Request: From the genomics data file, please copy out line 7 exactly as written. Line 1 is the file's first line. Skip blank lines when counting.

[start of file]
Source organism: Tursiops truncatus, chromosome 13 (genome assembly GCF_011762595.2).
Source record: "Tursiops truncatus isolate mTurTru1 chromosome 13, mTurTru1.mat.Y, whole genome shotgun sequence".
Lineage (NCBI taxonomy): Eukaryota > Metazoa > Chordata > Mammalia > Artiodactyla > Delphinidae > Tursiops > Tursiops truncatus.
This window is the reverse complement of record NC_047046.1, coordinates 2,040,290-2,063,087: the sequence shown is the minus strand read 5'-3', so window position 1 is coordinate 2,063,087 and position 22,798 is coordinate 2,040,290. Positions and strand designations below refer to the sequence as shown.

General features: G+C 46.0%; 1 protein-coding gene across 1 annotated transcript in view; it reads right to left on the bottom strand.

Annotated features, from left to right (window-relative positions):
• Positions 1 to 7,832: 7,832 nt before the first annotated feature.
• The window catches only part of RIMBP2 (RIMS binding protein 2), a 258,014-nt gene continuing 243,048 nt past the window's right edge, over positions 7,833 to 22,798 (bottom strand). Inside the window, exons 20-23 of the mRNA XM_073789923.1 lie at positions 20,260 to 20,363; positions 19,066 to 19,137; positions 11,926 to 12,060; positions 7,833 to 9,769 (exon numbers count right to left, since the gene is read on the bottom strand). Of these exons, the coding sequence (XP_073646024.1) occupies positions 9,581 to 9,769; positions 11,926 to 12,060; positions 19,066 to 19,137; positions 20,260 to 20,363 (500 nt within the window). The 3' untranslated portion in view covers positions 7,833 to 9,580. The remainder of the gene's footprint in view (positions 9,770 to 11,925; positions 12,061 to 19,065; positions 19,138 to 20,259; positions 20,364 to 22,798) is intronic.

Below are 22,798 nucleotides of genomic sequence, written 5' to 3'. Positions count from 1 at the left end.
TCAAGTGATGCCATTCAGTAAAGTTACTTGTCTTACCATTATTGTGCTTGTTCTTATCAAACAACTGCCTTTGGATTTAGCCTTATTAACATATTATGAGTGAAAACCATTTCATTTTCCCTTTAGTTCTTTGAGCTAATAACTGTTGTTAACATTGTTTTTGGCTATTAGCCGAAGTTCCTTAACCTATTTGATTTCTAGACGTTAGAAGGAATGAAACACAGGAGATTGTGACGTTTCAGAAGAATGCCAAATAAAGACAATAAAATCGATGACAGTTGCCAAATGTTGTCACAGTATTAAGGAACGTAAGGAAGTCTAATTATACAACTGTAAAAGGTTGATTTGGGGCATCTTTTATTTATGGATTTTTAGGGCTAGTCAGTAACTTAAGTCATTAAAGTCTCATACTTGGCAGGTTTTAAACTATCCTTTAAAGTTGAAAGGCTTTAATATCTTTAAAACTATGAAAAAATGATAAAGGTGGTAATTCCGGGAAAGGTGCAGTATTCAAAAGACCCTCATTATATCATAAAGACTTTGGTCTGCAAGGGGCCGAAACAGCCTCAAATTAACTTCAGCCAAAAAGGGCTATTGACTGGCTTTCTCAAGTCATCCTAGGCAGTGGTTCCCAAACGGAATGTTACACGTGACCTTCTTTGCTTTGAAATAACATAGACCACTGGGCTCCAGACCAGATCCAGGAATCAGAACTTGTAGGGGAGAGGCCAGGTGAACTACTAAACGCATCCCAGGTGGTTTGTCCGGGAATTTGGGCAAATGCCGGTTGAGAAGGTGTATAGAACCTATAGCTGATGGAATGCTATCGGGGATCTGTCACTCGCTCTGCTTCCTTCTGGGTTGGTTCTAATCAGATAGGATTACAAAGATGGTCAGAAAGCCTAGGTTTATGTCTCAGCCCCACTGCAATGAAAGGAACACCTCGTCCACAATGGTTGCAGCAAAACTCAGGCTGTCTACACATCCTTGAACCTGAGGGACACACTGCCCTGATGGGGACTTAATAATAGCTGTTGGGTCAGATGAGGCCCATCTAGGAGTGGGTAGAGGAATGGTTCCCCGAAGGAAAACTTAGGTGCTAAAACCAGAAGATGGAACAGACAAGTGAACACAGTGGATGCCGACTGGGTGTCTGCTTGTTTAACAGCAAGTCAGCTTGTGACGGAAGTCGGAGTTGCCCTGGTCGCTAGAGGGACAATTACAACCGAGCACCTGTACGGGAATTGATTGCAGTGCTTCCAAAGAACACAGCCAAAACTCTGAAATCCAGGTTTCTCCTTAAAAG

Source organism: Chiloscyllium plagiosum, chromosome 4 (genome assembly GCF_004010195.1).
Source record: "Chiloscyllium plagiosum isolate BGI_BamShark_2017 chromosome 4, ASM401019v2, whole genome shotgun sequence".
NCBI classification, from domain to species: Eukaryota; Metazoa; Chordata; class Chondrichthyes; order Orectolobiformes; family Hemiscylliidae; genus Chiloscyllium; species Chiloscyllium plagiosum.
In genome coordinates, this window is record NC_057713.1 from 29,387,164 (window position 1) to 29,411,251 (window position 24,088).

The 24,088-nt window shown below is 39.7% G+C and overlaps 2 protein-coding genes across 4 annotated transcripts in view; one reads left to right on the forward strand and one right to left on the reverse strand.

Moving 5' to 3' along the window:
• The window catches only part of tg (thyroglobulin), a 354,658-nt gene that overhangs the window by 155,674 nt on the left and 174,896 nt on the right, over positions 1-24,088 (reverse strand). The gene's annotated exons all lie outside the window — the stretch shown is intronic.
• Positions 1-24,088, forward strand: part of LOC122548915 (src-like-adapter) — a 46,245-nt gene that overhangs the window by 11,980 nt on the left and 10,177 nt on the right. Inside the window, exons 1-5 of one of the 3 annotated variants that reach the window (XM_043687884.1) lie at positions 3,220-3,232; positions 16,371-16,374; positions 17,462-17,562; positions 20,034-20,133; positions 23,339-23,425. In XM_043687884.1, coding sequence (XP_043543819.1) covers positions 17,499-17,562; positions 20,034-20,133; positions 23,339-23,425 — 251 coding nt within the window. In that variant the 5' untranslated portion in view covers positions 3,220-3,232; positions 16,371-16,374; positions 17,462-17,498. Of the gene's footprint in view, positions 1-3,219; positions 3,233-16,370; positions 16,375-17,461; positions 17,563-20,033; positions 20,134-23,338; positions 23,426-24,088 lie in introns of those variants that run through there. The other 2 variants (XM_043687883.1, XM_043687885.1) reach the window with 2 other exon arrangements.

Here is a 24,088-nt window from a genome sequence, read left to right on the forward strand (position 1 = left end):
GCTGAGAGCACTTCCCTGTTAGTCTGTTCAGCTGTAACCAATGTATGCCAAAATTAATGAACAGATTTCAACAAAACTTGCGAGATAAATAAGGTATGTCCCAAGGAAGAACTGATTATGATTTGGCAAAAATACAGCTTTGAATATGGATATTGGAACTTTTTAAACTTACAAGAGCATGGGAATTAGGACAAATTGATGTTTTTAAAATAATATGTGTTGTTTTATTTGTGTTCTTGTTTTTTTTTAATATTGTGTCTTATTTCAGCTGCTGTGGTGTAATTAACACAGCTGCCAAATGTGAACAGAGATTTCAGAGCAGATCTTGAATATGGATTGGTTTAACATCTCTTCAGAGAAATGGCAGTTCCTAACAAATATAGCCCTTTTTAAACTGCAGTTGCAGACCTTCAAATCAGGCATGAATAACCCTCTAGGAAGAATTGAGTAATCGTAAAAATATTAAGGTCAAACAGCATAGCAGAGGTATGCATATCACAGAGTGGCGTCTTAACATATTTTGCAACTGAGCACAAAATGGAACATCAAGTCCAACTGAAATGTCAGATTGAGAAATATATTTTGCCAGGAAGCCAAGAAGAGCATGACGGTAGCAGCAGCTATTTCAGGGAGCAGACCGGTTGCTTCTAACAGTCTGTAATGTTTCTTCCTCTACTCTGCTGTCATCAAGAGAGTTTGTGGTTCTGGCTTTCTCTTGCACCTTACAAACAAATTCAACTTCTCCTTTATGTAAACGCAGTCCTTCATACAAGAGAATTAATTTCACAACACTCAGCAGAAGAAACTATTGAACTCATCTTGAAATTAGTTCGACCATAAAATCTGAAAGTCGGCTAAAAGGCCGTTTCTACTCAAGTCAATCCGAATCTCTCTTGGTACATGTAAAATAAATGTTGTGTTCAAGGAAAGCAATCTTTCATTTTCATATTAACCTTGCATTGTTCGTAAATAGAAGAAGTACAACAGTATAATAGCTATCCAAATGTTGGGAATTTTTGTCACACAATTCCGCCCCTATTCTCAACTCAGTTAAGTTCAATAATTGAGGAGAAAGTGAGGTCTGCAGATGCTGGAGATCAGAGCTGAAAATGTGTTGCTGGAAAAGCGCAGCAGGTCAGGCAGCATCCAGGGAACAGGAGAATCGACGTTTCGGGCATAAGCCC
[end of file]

• Positions 1 to 7,832: 7,832 nt before the first annotated feature.